Monthly Archives: September 2005

20th September 2005- League Cup Second Round, Watford 2 Wolverhampton Wanderers 1

One look at the teamsheet told you everything you needed to know about the depth of our squad and with a pretty much full strength Wolves side taking the field, the test had come. With injuries and suspensions seemingly ready to take a first meaty bite out of our squad, Boothroyd wisely chose to rest Foster, Devlin, Young and Blizzard, while Fletcher was cup-tied meaning first starts for Toumani Diagouraga and Francino Francis. There was also a return for the veteran shot-stopper and all round good egg Alec Chamberlain and further chances for Al Bangura and Hameur Bouazza to shine, while James Chambers returned at right back with Lloyd Doyley slotting in at centre half to replace the banned Malky Mackay.

It was actually the oldest player on the pitch who kept us in it at one point. Alec Chamberlain, looking for all the world like a sprightly forty year-old instead of an ageing forty-one year-old, leapt to the aid of our defence to tip a powerful shot over the bar.

Having drawn the new squad in parallel with some automotive stuff I found myself being kept awake until 2.30 this morning by a frustrating urge to compare recent games with different types of armchairs. This could be something to do with being a bit on-off at work at the moment; it could be the non-conformist aspect of my personality seeking some form of retribution for my conformist views; it could be a way of including a particularly visual moment I had at a moment of Wolves’ misfortune or it could be that people might see where I am coming from and agree that describing a game of football to someone who wasn’t there is only partially adequate.

17th September 2005- Championship, Watford 2 Sheffield United 3

Leaders Sheffield United came from two goals down to beat 10-man Watford courtesy of a late own-goal off the knee of defender Clarke Carlisle.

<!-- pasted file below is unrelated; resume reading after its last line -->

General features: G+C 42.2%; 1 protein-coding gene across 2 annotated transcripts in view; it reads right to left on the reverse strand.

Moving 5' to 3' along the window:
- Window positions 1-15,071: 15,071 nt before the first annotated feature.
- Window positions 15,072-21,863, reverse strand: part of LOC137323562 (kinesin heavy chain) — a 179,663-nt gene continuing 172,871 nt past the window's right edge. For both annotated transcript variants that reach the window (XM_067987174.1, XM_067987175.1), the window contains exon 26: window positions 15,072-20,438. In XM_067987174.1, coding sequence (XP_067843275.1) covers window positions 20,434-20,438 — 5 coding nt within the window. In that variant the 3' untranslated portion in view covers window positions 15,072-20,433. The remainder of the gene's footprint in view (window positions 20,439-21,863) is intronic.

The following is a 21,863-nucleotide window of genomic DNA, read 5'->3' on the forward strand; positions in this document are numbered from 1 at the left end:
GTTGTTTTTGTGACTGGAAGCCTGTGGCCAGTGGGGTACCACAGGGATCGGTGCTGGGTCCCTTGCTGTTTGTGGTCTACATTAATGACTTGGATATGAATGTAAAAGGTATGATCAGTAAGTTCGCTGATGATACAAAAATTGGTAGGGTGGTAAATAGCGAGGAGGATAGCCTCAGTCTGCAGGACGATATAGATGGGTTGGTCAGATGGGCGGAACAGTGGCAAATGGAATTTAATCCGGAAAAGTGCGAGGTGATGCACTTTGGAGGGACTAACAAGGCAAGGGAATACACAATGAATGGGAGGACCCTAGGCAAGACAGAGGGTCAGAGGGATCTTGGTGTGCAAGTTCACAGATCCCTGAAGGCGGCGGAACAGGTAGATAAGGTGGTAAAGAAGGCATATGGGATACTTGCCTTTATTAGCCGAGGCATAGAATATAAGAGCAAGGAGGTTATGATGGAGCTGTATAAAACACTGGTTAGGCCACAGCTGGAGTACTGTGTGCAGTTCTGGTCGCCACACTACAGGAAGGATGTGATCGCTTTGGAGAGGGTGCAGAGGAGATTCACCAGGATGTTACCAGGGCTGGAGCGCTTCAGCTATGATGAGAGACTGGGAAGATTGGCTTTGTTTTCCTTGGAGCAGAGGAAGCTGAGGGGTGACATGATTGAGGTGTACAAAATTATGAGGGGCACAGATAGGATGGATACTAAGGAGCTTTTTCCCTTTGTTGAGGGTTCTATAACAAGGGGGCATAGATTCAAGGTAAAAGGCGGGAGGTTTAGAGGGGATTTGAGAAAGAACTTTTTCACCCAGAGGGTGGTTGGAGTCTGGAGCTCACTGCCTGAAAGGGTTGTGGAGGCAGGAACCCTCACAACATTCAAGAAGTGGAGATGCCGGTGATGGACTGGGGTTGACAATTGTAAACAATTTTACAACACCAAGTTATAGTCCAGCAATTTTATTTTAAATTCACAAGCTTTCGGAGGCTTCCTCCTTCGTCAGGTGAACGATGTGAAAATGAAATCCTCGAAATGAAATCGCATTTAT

Damn right, then, that this left a very bitter taste in the mouth. There’s never anything pleasant about losing a two goal lead; hell, there’s rarely anything too lovely about losing, full stop. But you can live with it, generally. This would’ve been a very different report if we’d just skipped the sixty-seventh minute and got on with it, succumbing to a rather flattering comeback that cancelled out our own rather flattering lead. Neil Warnock’s sides have a certain reputation for unreconstructed physical force, for a distinctive, shall we say, WayneAllisonness; that’s all part of the game that we love. You’d take that on the chin, without complaint. Given the chance.

The thing about lessons is you don’t dwell on them. You take what you need and move on. On that basis, this report should be about four sentences long, of which this is already the third, which just leaves the following: if this game isn’t a turning point in our season, then Betty “Adrian” Boothroyd truly will have made a difference to this club, been proven a “different” kind of manager, and be most worthy of a more expensive, better-fitting suit on matchdays in future.

13th September 2005-Championship, Watford 2 Norwich City 1

BBC Sport Marlon King and Ashley Young scored as Watford defeated struggling Norwich.

Screen Shot 2016-09-01 at 22.52.13BSAD report:we grabbed control of the game like a jealous child with a new toy and refused to let go until the half-time whistle.
Screen Shot 2017-09-13 at 14.42.53

10th September 2005- Championship, Stoke City 0 Watford 3

BBC Sport: Stoke had goalkeeper Steve Simonsen sent off as Watford cruised to victory.

Sunday Telegraph, 11 Sep 2005
Independent, 11 Sep 2005

BSAD report: When you’re three down at home and down to ten men, the last thing you really need is Hameur Bouazza charging around after lost causes, so a few grins were widened in the away end when the young Frenchman was introduced for Jordan Stewart – Doyley was already in for Devlin at right back, Chambers now on the left and Young wide in midfield. Bouazza had one of his more effective games here, twice digging out chances through pace and persistence, once for King to drive wide, another time for James Chambers to clout a shot inches past the top corner after the slenderest of deflections.